During more recent episodes of Dragon Ball Super, fans have been seeing some notable frame-rate issues during some of the more suspenseful fight scenes, appearing rather choppy in comparison to what was shown to the Japanese audience and subtitled viewers.
Twitter user @Terez27 posted an example of this issue from last week’s episode, Episode 113, showing the Toonami broadcast of Goku’s battle with Caulifa, in comparison to what was shown during the Japanese premiere on Fuji TV as well as the DBS Blu-rays.
Here's a short demonstration of the continuing framerate problems in the Toonami broadcast and the Adult Swim stream. These are the only legal ways to watch the dub until this episode (113) comes out for digital purchase. Currently digital seasons are only up to 104. pic.twitter.com/YzZo85zody
— Terez @Schadenfreude 🏳️🌈 (@Terez27) June 2, 2019
In response to the complaints and concerns, Toonami head Jason DeMarco posted on his Twitter on the day following that night’s Toonami broadcast, that they would be looking into the issue.
#toonami fans, we are aware of last night’s DBZ frame rate issue. Will be looking into it. Thanks for the heads up. It’s most likely some weird technical thing either on our end or the distrubutor’s. We’ll get to the bottom of it. 👍🏼 pic.twitter.com/IkU20WPbqH
— LORD DEATH DEMARCO (@Clarknova1) June 2, 2019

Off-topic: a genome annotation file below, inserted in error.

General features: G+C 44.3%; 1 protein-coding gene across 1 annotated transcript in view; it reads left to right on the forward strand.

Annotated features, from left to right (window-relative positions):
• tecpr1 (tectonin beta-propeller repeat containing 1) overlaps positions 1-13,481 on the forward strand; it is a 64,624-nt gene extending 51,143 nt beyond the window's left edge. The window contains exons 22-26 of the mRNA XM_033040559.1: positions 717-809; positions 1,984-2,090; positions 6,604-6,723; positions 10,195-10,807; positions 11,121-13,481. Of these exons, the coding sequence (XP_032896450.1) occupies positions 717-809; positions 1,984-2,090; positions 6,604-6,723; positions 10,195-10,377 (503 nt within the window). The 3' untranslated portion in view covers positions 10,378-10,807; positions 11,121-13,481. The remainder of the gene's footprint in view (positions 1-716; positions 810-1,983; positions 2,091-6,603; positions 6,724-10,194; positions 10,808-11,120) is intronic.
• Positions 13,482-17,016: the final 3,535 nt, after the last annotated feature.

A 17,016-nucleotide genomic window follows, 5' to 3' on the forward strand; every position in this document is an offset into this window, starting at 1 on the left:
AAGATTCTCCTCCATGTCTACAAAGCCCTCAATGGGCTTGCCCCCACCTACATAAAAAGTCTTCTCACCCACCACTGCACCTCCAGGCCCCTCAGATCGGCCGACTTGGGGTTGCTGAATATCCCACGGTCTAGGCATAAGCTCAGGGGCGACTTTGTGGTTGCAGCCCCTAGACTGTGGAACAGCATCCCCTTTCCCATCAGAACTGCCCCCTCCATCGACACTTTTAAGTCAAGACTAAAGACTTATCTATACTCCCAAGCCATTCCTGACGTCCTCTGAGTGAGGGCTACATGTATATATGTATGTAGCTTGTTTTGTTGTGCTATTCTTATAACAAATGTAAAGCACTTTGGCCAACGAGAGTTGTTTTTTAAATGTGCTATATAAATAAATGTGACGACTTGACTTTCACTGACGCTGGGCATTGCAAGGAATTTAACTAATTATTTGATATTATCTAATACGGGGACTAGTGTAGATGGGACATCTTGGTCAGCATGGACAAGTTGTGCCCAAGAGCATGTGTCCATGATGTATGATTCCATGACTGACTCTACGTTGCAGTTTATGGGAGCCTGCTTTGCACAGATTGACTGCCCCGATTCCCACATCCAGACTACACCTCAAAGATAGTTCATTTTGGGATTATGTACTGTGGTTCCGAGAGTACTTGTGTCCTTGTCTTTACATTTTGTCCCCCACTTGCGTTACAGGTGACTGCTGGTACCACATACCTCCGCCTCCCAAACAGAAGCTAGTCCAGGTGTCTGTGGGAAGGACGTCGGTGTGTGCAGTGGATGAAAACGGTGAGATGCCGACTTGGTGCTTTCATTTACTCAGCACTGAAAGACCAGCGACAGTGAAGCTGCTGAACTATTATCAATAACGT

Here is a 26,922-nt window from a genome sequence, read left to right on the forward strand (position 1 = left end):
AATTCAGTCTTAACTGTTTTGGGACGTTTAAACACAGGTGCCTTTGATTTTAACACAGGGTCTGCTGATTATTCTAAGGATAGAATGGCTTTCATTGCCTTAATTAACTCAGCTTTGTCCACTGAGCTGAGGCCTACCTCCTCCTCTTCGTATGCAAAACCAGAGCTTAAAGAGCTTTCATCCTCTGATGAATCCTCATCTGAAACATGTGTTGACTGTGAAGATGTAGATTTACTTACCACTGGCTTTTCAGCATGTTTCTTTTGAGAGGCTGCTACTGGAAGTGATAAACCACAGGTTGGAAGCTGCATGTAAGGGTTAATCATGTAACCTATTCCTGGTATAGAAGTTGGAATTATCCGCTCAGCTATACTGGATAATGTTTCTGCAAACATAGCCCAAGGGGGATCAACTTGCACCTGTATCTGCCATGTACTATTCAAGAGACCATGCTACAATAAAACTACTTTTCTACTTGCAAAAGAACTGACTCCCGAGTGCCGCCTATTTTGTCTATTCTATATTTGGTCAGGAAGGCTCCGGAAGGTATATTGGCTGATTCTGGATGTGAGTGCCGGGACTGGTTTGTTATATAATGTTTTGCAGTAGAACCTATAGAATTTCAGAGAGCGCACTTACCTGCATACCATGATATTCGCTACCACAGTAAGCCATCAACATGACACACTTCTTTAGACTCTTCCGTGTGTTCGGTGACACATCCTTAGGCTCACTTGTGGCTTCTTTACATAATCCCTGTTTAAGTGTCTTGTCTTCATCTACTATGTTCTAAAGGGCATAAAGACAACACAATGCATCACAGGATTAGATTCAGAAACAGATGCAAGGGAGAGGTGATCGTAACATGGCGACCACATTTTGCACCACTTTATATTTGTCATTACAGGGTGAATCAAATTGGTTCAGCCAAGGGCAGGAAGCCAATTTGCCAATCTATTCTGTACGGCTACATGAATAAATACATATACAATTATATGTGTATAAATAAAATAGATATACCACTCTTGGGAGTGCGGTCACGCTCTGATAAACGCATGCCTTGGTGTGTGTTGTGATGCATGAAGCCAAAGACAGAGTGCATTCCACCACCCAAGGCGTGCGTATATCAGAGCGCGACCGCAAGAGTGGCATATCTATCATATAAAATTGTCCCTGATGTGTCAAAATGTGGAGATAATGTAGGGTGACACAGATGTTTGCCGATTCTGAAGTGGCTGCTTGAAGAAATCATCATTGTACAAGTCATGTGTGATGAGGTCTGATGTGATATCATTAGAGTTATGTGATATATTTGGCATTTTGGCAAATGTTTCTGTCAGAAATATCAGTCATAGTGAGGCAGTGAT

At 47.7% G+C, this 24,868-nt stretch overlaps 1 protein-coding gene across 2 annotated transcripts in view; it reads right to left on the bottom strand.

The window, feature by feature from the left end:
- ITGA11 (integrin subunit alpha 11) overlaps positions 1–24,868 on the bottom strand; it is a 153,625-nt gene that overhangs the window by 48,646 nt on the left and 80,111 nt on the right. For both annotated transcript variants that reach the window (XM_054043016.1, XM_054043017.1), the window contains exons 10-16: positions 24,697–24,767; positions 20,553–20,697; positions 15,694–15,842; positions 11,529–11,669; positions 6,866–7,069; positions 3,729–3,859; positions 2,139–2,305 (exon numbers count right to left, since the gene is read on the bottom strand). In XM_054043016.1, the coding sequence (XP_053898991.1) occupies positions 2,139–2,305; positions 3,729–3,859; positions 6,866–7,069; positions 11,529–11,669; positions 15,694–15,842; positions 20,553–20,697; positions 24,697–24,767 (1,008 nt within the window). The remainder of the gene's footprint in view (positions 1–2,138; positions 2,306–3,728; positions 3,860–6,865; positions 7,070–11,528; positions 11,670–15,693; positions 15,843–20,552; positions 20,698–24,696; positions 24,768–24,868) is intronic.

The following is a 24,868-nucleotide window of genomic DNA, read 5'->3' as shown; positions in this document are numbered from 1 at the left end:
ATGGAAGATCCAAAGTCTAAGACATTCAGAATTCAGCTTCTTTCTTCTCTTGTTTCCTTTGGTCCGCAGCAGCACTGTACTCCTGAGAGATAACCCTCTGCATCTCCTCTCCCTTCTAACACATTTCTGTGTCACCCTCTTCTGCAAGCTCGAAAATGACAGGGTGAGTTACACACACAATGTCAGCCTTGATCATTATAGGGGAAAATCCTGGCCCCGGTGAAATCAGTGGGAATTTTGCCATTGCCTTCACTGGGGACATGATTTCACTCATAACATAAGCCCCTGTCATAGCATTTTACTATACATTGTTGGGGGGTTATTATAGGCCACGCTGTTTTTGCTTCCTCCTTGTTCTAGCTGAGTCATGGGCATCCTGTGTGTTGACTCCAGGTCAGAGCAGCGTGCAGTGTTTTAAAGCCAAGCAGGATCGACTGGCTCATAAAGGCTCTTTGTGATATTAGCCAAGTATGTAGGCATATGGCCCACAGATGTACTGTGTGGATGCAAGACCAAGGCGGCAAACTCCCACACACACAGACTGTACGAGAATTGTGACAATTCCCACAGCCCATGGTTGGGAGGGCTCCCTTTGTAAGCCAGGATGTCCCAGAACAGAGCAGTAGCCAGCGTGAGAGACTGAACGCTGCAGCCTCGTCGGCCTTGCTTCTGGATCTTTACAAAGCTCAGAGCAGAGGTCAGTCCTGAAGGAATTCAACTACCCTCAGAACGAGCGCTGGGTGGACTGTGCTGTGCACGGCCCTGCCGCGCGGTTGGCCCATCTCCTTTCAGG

On Friday, Jason DeMarco explained the situation in a twitter thread that the frame-rate edits were done intentionally by Cartoon Network’s editing department as said scenes failed an industry-wide procedure called the “Harding Test”, which tests TV series for provocative images that could cause harm for those suffering from photosensitive epilepsy, and thus were edited accordingly. While said scenes will still see edits in frame-rate to prevent viewers from having an epileptic episode, Jason has discussed with the editing crew to tone down the edits (to two frames a second, down from one previously) to make said edits less noticeable for viewers.
The full thread has been archived below:
#toonami and #DragonBallSuper fans, an update on last week’s slowdown of action scenes. Here goes: SO. Remember the Pokémon flashing episode that triggered a bunch of epileptic episodes in viewers? Since then, TV networks have something called the “Harding Test.” Every show, commercial, etc is run through this test to make sure it doesn’t have flashing frames that could trigger folks with epilepsy. The last few eps of DBS have had fight scenes that are cut to about one frame per edit in some places- they evidently fail the Harding Test. Our program edit folks, who do these tests, normally just slow the cuts down in these scenes to about four frames per second.
In the case of these DBS eps, it made the fight scenes look insanely slow. Program edit does this routinely, so they didn’t even think to notify us. Thanks to you fans who let me know, we asked program edit if there was any way they could slow these scenes down LESS. So from now on, they will he slowed (if they fail the test) to two frames a second, down from one. We tested it and it looks WAY better. Anyway, that’s the best we can do because obviously, we don’t want to be causing people to have epileptic episodes. Thanks to all of you who let us know what was going on, and hopefully we have nipped the worst of this in the bud for the future. enjoy DBS tomorrow! #onlytoonami